Factors driving acceleration or deceleration of ZEV adoption include price, performance, choice, convenience, and public policy. Current trends suggest that barriers to EV adoption such as price, range, selection and charging-time will continue to diminish, as costs come down and technology improves.
Total Cost of Ownership:
- An analysis of 17 popular 2017 models found ZEVs can already be price competitive now, without government incentives.
- Based on 12,330 miles driven per year, the pure battery electric Nissan Leaf has lower five-year and 10-year life cycle costs than the internal combustion Hyundai Elantra and the plug-in hybrid Chevrolet Volt, even without the federal government incentive.
- The average Californian drives 14,435 miles every year. Accounting for that mileage and state and federal incentives, the smart fortwo ED and the Nissan Leaf have the lowest total cost of ownership of any of the 17 models studied, which include both ZEVs and internal-combustion-engine (ICE) vehicles.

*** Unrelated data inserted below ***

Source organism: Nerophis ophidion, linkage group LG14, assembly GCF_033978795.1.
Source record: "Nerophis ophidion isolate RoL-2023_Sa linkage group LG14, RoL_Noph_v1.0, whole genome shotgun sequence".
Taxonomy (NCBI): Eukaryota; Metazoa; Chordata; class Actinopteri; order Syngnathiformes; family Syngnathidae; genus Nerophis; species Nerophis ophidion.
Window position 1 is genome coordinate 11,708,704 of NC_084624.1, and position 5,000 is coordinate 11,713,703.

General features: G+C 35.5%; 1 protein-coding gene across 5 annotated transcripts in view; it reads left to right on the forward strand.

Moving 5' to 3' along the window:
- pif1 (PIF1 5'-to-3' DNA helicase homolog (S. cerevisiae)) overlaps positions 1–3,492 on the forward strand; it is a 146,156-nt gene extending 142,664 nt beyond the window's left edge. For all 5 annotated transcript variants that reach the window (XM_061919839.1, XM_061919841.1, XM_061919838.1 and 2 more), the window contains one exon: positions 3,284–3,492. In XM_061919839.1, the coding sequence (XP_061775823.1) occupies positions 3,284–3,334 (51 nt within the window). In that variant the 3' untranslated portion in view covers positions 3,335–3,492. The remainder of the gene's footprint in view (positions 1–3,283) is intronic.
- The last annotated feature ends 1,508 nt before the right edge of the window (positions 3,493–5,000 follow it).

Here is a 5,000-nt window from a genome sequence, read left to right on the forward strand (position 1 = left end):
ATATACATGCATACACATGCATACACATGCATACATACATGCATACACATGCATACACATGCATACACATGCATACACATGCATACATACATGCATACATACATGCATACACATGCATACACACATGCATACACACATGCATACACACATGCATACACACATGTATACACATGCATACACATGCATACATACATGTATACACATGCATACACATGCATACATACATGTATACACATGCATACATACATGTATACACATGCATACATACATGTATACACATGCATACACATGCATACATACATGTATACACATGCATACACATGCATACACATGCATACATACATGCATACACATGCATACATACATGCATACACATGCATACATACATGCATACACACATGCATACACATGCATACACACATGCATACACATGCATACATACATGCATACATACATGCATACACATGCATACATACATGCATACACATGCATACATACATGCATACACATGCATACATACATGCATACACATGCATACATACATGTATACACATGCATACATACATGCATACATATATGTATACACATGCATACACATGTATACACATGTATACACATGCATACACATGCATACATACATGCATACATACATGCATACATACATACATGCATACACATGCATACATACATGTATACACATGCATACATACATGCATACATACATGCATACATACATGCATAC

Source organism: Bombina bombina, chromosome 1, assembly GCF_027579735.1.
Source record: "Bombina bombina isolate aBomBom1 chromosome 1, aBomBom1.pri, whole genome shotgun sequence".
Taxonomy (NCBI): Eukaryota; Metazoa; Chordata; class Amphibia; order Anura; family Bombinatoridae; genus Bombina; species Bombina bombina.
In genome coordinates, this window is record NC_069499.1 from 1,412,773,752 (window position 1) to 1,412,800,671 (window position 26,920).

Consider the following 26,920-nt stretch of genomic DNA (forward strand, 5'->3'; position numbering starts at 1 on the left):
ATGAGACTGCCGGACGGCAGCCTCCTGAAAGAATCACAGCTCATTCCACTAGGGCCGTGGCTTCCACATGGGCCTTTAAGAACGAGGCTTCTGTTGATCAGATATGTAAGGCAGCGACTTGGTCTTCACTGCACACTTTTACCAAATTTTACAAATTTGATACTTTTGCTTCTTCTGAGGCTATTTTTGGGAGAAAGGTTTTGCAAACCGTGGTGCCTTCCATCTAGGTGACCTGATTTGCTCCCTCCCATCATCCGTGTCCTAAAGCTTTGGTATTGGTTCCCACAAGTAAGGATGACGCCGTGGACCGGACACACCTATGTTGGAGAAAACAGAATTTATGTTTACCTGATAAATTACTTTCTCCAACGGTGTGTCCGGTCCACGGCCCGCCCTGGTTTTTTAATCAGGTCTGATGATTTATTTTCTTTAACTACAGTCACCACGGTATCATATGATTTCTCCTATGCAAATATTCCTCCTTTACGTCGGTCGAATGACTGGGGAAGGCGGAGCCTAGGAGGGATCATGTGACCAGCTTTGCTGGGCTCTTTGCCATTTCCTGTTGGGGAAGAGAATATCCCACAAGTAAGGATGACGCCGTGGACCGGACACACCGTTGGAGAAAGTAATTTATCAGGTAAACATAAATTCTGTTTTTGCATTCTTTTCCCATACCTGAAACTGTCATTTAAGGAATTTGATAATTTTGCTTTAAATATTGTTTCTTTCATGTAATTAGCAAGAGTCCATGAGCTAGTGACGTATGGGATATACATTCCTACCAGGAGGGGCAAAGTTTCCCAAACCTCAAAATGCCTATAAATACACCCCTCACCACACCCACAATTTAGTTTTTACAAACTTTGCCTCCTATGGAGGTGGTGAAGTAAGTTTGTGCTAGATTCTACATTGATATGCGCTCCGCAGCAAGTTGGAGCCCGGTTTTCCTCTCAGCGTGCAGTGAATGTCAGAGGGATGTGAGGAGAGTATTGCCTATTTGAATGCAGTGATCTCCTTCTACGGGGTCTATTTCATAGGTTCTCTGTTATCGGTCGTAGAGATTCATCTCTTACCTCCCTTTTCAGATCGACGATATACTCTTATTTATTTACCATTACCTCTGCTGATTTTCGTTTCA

- The most expensive component of a ZEV is the battery. From 2010 through 2016, average battery cost per kilowatt-hour has dropped 74%, from over $1,000 to $273/Kwh while energy density has improved 5% per year. Bloomberg New Energy Finance estimates battery cost will decline by almost 10% until 2025, when ZEVs will reach price parity with ICE vehicles.
- Battery range has been increasing annually. In 2017, Tesla Model S had the farthest EPA-rated range for an all-electric vehicle, at 315 miles.
- 150 different plug-in hybrids and pure electric vehicles are available worldwide, with that number set to rise to over 240 by 2021.
- China leads with over 75 EV models. It introduced 25 new models in 2016 and saw sales jump 70%.
- In the top California cities for EV penetration, auto dealers offer 25 to 30 different models.
- More than half of the U.S population lives in a metropolitan area with 7 or fewer available models.
- Volkswagen, Daimler, Volvo and Nissan have announced plans to electrify their fleets over the next 10 years. GM plans to introduce 20 new ZEV models by 2023, while Ford promises 13.